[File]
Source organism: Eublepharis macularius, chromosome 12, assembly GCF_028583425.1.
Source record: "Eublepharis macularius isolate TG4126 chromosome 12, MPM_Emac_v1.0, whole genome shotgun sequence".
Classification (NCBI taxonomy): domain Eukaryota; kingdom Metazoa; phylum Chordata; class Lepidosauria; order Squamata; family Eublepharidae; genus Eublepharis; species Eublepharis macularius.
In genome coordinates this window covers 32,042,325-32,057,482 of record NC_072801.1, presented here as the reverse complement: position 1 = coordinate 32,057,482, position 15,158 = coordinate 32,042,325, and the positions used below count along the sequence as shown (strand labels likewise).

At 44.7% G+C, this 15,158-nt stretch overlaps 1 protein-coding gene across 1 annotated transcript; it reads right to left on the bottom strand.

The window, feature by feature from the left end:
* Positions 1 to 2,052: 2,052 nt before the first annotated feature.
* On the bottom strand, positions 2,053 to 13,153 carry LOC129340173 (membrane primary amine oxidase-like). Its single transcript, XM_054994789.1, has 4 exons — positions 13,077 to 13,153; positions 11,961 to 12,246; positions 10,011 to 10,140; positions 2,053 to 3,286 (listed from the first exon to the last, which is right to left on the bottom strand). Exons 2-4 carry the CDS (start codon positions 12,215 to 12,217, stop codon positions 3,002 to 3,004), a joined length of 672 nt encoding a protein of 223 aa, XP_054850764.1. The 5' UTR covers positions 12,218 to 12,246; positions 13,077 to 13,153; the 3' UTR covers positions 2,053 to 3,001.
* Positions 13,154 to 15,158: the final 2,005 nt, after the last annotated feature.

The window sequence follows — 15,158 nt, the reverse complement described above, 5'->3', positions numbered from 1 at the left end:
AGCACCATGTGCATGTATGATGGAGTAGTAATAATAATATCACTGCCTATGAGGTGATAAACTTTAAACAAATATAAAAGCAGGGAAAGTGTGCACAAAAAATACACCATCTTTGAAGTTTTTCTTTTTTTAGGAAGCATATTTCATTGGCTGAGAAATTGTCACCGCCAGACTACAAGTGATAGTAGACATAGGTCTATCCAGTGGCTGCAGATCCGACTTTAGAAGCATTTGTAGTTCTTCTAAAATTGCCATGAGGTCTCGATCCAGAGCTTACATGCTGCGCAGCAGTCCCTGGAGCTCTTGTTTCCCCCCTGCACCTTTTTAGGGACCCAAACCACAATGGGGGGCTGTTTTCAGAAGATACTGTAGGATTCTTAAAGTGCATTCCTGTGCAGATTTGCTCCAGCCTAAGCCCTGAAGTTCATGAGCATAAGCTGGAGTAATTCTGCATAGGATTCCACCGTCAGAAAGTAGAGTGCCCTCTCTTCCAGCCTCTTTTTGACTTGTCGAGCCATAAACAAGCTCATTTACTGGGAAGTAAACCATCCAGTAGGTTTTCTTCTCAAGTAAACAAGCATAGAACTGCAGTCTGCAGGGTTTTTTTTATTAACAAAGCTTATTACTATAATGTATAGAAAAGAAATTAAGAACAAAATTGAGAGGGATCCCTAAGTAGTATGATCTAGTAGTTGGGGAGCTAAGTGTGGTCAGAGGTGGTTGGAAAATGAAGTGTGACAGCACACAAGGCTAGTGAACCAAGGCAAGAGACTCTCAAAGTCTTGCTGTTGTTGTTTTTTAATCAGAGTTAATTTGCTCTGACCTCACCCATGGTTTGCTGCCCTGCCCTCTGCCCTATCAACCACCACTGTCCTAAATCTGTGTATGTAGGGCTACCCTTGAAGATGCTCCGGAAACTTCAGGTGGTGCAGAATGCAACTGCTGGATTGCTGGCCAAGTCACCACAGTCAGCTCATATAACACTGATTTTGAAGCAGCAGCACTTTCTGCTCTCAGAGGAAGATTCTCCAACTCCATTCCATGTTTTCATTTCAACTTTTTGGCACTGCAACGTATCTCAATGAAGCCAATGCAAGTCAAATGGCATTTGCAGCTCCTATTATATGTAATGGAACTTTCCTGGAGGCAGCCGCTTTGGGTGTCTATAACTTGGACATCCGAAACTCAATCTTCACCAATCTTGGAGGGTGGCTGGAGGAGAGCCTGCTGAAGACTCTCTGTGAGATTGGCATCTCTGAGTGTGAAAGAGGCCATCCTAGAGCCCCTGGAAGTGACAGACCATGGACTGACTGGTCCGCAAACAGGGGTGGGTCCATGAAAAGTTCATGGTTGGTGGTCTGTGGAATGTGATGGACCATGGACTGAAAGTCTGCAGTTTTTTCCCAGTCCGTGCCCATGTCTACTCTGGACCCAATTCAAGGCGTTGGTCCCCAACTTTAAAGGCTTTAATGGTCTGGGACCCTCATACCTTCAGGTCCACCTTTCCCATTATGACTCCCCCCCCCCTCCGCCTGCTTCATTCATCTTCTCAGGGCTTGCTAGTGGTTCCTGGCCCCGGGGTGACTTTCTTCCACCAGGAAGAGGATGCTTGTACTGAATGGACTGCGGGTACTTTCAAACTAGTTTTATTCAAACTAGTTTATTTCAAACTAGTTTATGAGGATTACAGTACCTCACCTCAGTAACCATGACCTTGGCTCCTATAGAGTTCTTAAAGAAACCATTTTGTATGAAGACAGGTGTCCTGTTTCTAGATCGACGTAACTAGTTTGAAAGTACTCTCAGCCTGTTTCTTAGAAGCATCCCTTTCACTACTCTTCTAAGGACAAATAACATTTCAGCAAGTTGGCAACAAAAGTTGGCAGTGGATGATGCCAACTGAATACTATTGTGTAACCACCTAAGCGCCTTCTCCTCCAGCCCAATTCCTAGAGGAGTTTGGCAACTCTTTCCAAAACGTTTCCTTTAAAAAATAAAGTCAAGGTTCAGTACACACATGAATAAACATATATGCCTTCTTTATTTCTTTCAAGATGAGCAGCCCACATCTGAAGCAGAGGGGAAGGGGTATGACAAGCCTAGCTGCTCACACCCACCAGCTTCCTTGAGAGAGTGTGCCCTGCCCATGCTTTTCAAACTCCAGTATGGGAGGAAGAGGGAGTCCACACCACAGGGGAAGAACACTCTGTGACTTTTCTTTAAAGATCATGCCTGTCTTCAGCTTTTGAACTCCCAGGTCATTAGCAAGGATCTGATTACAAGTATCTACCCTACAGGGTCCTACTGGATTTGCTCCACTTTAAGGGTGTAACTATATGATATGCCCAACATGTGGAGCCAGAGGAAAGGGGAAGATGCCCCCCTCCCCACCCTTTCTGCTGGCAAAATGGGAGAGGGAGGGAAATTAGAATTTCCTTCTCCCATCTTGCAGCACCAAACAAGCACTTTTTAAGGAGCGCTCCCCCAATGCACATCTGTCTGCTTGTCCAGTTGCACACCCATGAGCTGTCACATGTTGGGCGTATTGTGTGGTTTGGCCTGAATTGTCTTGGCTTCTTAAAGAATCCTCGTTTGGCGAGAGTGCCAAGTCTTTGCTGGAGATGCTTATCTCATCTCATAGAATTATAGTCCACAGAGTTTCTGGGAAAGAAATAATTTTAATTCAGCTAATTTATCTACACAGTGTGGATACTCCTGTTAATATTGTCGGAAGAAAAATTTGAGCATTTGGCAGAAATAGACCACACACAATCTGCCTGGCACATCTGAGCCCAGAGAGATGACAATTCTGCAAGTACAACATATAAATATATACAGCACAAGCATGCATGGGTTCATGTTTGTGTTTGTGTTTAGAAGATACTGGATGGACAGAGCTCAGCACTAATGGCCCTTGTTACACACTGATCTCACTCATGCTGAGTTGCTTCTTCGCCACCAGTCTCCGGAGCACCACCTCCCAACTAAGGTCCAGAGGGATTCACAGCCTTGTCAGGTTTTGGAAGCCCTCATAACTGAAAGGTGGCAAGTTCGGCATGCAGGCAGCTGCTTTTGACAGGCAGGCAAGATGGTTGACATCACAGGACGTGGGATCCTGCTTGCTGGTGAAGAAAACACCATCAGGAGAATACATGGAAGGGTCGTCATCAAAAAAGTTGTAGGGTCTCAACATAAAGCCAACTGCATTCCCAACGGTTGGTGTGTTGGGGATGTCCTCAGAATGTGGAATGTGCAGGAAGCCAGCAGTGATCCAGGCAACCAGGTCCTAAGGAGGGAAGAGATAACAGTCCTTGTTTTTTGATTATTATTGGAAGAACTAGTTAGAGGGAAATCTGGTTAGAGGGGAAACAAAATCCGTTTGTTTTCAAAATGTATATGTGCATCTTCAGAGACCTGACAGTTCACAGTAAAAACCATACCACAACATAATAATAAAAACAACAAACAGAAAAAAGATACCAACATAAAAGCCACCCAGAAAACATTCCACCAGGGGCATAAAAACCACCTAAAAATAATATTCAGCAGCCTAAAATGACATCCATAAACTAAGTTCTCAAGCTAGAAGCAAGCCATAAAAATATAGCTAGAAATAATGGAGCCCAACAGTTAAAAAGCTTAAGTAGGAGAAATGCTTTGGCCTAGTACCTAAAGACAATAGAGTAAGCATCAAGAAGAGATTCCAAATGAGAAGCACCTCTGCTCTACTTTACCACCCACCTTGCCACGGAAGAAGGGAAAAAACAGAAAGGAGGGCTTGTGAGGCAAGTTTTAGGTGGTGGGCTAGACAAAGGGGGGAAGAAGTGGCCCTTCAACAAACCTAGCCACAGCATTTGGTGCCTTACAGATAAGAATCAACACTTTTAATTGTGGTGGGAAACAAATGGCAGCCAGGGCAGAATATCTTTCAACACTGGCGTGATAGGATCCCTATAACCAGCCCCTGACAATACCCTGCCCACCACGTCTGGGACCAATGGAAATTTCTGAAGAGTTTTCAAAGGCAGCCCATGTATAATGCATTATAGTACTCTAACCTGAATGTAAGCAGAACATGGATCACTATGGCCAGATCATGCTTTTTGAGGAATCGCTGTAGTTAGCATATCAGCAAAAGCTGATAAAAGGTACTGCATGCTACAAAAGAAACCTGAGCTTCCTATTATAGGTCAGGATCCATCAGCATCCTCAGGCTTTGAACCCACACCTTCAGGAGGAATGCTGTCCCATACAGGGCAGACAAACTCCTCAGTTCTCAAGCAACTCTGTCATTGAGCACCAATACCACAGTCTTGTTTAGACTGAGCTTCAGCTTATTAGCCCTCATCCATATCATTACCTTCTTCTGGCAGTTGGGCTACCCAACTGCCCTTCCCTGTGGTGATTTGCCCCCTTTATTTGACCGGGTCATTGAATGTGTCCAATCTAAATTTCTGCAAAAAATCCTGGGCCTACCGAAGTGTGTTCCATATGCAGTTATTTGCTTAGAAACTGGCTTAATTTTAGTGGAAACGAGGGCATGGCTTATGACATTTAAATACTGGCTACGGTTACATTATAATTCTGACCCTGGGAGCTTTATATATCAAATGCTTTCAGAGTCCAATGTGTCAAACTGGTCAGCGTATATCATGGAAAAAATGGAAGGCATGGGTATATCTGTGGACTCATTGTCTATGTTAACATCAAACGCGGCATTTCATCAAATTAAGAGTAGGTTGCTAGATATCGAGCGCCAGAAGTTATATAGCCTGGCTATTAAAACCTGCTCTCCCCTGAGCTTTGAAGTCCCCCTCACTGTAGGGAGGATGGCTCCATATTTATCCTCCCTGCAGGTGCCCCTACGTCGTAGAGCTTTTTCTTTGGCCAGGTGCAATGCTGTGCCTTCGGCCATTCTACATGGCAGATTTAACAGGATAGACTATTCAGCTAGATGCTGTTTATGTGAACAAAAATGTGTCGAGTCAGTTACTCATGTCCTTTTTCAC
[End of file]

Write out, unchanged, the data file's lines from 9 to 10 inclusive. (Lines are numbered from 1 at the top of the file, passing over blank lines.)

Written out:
* Positions 13,154 to 15,158: the final 2,005 nt, after the last annotated feature.

The window sequence follows — 15,158 nt, the reverse complement described above, 5'->3', positions numbered from 1 at the left end: